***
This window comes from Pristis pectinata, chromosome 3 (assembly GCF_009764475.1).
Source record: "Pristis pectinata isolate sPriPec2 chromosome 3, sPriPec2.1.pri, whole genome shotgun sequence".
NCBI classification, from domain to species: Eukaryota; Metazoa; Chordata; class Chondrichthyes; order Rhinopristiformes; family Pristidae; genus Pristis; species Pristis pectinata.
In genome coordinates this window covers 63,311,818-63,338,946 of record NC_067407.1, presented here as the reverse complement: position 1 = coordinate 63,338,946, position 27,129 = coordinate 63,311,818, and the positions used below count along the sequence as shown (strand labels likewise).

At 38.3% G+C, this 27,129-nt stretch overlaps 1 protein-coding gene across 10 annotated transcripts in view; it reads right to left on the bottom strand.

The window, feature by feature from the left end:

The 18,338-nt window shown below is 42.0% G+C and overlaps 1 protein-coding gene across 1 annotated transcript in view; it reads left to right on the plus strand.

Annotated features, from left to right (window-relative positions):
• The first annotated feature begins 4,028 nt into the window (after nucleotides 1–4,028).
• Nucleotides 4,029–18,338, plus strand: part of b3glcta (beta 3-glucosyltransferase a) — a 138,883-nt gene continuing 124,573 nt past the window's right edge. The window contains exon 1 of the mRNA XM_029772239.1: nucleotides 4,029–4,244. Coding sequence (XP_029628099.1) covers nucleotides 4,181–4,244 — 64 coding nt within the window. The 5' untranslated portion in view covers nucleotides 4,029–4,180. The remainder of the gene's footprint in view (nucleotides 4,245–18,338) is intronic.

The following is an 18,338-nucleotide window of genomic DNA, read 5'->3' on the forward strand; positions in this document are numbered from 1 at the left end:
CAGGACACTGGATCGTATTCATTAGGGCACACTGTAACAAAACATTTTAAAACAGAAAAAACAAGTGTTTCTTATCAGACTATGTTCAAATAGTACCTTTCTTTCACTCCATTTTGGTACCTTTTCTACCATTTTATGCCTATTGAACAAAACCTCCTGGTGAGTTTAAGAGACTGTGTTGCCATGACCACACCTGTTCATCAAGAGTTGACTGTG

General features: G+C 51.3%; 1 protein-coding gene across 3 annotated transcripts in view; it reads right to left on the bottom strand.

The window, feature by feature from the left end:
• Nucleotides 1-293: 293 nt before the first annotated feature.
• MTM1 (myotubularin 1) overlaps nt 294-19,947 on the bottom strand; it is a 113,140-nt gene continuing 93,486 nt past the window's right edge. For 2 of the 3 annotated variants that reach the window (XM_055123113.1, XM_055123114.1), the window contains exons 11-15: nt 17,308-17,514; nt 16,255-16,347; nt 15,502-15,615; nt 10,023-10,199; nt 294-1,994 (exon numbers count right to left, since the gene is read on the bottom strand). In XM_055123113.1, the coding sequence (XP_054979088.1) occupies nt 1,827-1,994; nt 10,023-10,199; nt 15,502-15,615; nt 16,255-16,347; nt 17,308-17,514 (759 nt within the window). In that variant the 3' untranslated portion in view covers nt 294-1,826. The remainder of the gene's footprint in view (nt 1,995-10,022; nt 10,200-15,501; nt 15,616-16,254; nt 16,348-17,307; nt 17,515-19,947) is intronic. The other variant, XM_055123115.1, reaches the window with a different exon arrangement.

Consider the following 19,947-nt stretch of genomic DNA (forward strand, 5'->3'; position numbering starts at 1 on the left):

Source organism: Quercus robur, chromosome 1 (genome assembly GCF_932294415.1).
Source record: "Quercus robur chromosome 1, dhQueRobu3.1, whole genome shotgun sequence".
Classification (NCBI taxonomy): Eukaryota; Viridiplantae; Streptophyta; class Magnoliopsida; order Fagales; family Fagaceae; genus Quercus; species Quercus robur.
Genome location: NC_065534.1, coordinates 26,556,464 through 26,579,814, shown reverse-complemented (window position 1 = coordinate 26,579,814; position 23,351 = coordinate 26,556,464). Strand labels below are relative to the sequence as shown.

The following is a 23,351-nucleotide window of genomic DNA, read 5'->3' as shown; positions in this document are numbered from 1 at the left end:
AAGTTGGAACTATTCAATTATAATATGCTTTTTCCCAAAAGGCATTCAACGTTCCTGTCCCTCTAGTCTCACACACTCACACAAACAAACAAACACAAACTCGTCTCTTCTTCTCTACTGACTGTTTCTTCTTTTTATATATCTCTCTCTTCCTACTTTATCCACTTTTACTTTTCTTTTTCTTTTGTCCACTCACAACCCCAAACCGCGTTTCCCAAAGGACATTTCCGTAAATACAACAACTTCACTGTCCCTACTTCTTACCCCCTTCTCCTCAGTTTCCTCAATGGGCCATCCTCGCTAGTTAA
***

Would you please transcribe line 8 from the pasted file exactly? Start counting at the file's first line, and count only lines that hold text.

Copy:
Annotated features, from left to right (window-relative positions):